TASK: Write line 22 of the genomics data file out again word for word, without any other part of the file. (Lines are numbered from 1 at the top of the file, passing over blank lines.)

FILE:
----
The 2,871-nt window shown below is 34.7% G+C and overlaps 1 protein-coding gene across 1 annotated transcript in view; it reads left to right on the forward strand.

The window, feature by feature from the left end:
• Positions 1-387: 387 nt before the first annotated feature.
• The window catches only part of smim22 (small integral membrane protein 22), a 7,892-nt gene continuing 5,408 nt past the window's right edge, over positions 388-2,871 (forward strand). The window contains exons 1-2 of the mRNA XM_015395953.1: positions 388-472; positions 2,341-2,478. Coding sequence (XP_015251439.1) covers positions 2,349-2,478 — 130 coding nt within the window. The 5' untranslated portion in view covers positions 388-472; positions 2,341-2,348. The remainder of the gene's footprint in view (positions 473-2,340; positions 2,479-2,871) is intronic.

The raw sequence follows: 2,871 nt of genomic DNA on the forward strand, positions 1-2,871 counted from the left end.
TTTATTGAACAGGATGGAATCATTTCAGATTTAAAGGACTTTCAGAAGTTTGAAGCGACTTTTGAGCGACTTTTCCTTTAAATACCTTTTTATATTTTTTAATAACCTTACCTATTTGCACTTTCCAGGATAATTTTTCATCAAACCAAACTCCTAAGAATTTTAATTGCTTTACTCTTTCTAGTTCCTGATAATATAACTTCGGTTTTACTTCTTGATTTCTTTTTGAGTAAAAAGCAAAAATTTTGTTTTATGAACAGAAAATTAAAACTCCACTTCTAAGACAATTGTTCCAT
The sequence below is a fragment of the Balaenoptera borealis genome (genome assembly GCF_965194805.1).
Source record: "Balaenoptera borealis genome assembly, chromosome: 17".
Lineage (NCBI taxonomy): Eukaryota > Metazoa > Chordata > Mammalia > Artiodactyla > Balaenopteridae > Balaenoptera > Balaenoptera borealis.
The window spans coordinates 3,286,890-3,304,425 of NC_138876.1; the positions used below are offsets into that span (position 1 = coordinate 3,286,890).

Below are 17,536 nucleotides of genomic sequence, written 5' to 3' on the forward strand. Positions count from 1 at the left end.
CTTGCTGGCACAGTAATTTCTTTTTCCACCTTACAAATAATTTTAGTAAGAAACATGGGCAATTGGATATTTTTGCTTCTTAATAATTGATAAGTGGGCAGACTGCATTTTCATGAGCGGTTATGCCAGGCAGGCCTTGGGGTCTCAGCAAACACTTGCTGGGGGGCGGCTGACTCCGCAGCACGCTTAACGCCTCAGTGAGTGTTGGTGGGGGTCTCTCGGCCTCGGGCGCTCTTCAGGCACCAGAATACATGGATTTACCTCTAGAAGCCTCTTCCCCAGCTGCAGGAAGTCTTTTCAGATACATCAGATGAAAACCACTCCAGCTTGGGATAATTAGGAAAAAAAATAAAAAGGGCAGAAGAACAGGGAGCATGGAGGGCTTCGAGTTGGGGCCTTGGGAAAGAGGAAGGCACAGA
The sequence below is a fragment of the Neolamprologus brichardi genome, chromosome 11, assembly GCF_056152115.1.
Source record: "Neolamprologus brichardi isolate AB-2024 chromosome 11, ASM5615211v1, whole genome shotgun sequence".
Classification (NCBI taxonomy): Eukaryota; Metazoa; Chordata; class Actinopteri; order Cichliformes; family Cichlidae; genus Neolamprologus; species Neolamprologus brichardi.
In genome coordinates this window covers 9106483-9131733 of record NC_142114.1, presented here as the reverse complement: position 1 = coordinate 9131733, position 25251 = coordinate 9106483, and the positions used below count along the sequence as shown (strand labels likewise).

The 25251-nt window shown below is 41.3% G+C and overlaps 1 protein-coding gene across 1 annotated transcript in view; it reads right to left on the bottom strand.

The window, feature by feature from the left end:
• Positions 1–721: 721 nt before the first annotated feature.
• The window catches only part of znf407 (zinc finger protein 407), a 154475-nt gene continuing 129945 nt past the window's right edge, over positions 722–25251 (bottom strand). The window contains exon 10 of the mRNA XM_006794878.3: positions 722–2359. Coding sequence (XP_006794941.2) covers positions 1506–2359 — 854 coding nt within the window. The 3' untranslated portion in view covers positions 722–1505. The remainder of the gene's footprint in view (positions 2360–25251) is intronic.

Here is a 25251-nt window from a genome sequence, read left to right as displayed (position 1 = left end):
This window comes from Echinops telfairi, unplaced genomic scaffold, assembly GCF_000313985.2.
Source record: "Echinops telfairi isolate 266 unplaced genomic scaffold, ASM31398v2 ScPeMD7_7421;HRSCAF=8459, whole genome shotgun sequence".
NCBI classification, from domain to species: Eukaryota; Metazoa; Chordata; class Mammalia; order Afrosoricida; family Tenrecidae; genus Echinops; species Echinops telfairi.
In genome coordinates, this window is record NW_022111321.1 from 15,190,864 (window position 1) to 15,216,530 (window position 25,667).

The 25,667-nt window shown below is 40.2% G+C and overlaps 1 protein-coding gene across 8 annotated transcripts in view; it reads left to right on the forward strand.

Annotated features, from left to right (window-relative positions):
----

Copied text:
This window comes from Echinops telfairi, unplaced genomic scaffold, assembly GCF_000313985.2.